Yikes! Inflation Expectations Turned Negative Yesterday

In the wake of the FOMC’s decision Wednesday to ignore reality (and its own forecasts), the stock market dove yesterday. Inflation expectations, as approximated by the breakeven TIPS spread, also dove. And for the first time since March 2009, when the S&P 500 fell below 700, the implied breakeven TIPS spread on a one-year Treasury turned negative. I point this out just to illustrate the gravity of the current situation, not because there is a huge difference between the expectation of slightly positive inflation and slightly negative deflation.

Check out this chart for the one-year breakeven TIPS spread, this one for the 2-year, this one for the 5-year, and this one for the 10-year.

Chairman Bernanke has been reduced to defending the indefensible. Paul Krugman properly castigated the FOMC’s abdication of responsibility this week. Scott Sumner believes that Bernanke’s heart is in the right place, but his hands are tied, and is therefore unable to do what he knows in his heart ought to be done. If Scott is right, then Bernanke has only one honorable course of action: to resign and to explain that he cannot continue to serve as Fed Chairman, presiding over, and complicit in, a policy that he knows is mistaken and leading us to disaster.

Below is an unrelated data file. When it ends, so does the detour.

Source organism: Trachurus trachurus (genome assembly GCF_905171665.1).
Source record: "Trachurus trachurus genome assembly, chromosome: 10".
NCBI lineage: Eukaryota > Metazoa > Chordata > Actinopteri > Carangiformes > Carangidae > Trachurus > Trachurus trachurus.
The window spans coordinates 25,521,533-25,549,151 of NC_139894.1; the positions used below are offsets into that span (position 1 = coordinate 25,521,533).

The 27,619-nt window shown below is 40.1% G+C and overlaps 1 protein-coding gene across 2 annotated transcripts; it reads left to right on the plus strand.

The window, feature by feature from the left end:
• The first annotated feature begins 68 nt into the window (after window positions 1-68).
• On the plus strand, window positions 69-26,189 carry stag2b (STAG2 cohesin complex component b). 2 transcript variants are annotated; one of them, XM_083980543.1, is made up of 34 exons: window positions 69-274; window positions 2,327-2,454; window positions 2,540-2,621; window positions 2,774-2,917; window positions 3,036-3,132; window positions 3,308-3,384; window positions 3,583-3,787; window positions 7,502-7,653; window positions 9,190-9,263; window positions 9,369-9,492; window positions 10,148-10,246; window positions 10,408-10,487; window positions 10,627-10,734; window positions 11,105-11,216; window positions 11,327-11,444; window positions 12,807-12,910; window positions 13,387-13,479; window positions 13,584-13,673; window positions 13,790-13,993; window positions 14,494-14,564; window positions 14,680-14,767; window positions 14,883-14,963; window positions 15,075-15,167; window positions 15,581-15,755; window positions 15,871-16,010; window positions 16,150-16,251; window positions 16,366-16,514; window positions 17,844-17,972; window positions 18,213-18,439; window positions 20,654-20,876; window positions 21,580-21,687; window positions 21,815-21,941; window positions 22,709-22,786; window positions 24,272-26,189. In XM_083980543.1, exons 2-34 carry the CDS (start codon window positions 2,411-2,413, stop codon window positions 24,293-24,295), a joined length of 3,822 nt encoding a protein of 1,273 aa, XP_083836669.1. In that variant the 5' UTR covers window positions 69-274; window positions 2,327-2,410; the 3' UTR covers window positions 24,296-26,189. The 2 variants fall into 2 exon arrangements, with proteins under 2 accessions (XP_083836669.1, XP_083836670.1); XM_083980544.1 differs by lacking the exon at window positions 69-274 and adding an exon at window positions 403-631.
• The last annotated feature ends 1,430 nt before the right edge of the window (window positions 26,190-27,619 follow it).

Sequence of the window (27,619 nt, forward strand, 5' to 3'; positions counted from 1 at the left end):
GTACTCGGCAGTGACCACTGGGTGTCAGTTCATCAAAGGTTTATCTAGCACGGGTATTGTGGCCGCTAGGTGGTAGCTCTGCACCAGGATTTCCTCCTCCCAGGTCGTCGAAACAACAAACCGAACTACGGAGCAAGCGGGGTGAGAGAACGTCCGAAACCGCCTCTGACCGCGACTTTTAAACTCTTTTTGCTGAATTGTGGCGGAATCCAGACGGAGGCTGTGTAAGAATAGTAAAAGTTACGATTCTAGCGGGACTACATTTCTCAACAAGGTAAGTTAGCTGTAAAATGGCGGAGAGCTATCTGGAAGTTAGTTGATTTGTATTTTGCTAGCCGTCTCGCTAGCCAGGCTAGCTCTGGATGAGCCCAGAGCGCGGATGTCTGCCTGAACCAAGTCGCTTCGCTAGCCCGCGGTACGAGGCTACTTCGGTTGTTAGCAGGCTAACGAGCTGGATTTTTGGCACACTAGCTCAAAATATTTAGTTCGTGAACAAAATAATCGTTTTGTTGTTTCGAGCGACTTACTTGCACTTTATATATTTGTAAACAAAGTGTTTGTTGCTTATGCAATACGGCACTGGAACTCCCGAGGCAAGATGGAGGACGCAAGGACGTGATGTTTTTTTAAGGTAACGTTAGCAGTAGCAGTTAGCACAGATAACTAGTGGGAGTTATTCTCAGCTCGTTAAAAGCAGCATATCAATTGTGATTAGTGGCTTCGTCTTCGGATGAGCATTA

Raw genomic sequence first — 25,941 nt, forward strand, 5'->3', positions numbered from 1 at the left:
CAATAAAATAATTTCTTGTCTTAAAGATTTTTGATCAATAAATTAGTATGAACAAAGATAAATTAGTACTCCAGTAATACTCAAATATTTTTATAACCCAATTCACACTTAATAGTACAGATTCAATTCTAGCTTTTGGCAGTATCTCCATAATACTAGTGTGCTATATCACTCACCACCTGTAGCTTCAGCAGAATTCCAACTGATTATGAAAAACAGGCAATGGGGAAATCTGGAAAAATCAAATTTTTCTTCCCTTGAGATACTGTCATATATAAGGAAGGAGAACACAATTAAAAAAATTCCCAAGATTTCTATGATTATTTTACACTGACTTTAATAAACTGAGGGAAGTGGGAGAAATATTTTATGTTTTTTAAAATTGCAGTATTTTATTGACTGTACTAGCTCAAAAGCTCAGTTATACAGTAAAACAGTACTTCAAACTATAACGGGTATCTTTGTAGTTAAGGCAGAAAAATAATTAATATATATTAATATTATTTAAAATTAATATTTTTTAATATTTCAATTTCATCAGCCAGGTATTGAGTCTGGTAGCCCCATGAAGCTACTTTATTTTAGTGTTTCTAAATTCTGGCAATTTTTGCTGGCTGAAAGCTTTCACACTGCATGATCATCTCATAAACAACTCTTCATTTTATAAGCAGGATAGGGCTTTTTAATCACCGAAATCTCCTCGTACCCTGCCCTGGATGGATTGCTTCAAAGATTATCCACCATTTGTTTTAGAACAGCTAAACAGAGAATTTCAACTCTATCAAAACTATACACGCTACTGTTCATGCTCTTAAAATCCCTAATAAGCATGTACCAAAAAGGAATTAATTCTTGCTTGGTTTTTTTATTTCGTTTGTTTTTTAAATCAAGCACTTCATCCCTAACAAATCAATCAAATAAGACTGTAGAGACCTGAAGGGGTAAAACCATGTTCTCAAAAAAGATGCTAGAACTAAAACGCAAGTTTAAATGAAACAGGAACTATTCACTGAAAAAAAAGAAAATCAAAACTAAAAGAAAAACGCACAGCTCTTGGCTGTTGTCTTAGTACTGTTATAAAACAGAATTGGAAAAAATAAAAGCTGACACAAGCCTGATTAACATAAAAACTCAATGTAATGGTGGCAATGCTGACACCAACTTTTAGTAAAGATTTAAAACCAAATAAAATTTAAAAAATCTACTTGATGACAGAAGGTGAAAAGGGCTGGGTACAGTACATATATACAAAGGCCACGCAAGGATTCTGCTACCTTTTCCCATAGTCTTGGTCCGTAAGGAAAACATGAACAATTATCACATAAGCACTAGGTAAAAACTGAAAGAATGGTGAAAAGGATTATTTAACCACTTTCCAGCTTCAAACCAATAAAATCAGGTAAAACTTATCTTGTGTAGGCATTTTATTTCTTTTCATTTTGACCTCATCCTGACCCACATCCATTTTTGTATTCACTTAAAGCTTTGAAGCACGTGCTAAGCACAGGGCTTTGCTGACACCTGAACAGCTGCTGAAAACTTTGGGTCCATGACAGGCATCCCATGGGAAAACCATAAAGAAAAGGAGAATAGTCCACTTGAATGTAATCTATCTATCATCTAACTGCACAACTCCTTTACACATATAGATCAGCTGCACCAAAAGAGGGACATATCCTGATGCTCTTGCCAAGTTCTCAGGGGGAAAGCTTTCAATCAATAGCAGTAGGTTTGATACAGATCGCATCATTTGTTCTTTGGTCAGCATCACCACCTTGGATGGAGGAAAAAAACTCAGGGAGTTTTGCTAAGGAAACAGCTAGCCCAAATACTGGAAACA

About these ads

17 Responses to “Yikes! Inflation Expectations Turned Negative Yesterday”


  1. 1 Cantillon Blog June 22, 2012 at 8:25 am

    http://cantillonblog.com/?p=945

    “Might I point out first of all that the one year sector of the TIP curve from which this rate is calculated is hardly the most liquid or heavily traded (since most investors, when they think about protection from inflation, are looking to the distant future, rather than to a horizon that can be more easily forecasted). We have only two bonds of this maturity – the 0.625 TIIs of April 2013, and the 1.875s of 7/13; and in general one should note that the yields on particular securities are always subject to distortion by questions of idiosyncratic supply and demand, such that only two securities of approximately this maturity will not give us a good picture of the general state of expectations.

    This being noted, the key point is that 1 year inflation expectations and implied breakeven rates are heavily influenced by commodity prices given their innate volatility, and not just their direct impact on the CPI (via gasoline, and food), but also their indirect influence via influencing producer costs in ways that may be directly reflected in the CPI.

    If, as I understand he thinks, it was wrong for central panics to panic over the influence of commodity prices on the CPI as we approached summer 2008, then it is wrong to panic now about the mechanical impact of falling energy prices on CPI over the next year.